Tacoma City Council is expected to vote June 29 on a resolution to place the Central Lutheran Church building on the local register of historic places.
According to the nomination application, the two-story, L-shaped building, located at 401 Tacoma Avenue North, was constructed in 1957 by H. Halvorson, Inc. and designed by the architecture firm Lea, Pearson & Richards. The firm designed buildings for the National Bank of Washington in Parkland, Tacoma Savings & Loan Association, the Swasey Branch of the Tacoma Public Library, and the Kilworth Chapel at the University of Puget Sound.
The congregation formed in 1925 as part of the Norwegian Lutheran Church. Between 1925 and 1955, the congregation worshipped in an 1889 Victorian wooden church building, located at 1001 South G St. that was originally home to the First Presbyterian Church. In 1954, however, Pierce County ordered the church to vacate the building in order to construct the County-City Building. After a brief court battle, the county paid the church $150,000 to relocate. The congregation pledged $175,000 toward construction of the new church.
The nomination was prepared by historic preservation consultant Caroline T. Swope of Kingstree Studios at the request of the building’s owner. The building meets the following criteria for landmark eligibility: it is associated with events that have made a significant contribution to the broad patterns of local history; it is associated with the lives of persons significant in Tacoma’s past; it embodies the distinctive characteristics of a type, period, or method of construction, or represents the work of a master, or possesses high artistic values, or represents a significant and distinguishable entity whose components may lack individual distinction; and owing to its unique location or singular physical characteristics, it represents an established and familiar visual feature of the neighborhood or city.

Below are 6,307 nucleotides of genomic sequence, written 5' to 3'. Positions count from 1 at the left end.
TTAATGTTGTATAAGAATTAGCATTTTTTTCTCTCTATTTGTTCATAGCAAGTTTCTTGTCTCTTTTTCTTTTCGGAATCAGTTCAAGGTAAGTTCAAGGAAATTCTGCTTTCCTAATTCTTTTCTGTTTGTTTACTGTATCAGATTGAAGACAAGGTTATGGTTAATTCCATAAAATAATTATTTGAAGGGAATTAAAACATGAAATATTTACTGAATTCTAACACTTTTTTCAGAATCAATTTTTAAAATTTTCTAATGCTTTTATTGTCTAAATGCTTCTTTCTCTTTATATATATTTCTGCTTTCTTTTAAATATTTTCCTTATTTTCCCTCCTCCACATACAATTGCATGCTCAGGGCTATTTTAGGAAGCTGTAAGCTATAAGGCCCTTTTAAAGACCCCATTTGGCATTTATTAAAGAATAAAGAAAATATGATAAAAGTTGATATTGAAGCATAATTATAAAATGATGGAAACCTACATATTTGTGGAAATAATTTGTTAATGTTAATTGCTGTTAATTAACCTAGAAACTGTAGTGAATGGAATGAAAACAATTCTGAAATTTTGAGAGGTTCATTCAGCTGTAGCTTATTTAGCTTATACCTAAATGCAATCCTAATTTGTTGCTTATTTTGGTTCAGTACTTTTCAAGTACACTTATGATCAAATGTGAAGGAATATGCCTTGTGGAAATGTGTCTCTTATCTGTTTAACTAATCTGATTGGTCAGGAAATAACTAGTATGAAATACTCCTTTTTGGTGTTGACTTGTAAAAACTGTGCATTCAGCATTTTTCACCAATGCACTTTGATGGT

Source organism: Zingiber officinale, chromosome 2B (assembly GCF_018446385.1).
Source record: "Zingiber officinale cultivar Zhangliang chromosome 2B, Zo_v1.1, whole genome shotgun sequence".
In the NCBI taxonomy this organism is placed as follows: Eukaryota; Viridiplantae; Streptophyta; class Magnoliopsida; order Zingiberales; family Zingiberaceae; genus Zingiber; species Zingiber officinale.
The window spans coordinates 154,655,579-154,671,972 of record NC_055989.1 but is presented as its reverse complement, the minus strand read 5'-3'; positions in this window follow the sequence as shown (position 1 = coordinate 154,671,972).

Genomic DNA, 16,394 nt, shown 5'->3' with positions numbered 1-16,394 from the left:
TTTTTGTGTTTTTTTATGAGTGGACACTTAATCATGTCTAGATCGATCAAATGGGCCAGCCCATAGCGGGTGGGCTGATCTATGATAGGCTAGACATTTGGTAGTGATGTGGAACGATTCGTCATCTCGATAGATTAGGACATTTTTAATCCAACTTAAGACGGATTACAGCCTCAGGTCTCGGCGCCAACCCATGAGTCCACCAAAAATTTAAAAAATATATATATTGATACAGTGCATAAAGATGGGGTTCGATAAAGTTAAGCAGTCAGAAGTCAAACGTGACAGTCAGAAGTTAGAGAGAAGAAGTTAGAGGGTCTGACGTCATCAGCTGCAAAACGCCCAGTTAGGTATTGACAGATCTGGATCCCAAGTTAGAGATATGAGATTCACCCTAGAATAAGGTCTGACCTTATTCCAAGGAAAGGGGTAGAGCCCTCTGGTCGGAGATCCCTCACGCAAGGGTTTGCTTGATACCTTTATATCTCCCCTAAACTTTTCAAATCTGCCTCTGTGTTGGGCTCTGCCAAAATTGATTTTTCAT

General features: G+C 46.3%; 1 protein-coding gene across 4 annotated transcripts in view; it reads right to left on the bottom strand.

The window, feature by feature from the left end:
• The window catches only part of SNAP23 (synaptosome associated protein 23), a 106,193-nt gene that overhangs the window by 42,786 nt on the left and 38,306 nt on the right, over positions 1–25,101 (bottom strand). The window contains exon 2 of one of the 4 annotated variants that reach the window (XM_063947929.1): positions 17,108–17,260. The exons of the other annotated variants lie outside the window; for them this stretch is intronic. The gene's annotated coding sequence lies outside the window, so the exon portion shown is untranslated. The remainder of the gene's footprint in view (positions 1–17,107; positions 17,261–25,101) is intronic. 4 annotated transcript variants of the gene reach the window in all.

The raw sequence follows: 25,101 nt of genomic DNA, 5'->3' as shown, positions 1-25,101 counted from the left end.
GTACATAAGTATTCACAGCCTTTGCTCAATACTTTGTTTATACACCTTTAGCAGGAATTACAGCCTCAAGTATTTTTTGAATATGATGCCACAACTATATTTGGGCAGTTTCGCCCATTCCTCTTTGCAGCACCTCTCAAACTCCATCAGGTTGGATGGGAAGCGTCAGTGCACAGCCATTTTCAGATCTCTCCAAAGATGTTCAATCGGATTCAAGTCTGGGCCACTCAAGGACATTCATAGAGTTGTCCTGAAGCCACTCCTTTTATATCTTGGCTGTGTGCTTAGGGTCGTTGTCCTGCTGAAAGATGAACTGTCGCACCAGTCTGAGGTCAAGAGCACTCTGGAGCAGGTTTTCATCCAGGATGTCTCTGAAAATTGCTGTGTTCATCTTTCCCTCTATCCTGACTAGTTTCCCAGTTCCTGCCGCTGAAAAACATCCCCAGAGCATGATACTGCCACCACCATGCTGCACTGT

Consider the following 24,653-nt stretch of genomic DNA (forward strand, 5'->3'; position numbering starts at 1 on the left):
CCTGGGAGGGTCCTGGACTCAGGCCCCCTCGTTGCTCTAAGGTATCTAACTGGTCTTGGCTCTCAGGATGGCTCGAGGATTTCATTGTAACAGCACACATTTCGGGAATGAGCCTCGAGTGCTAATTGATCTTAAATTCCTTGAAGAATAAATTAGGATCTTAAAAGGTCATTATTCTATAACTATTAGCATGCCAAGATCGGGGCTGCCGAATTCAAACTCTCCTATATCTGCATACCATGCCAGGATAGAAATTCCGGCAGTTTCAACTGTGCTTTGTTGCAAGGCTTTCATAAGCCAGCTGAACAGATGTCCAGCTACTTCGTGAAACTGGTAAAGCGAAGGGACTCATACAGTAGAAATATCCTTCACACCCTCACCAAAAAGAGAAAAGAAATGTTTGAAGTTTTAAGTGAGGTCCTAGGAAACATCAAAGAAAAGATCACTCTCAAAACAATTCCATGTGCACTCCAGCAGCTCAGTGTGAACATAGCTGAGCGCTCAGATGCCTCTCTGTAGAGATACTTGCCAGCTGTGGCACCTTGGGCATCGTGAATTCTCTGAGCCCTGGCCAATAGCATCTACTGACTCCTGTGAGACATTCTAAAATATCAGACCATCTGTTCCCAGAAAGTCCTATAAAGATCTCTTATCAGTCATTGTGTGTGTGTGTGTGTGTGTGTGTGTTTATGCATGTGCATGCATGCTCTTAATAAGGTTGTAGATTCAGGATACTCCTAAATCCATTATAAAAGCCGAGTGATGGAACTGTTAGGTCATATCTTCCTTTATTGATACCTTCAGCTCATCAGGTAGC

A public hearing was held during the Landmarks Preservation Commission’s May 26 meeting. During that meeting, historic preservation activist Brett Santhuff testified in support of the nomination. He also noted that he is a member of the New Tacoma Neighborhood Council, a group that wrote a letter in support of the action. “We’re excited to see this go forward,” said Santhuff.
Church member Mark Redal also spoke in support of the nomination. “I’ve grown up in this church all my life,” said Redal. “[My father] was the pastor there for over 50 years. The church, as a group, is very pleased to send the nomination forward. We’ve enjoyed working with Caroline in kind of rediscovering some of our old history. We’ve always known we had a great building.”
On June 9, the Landmarks Preservation Commission approved the nomination and forwarded the recommendation to council.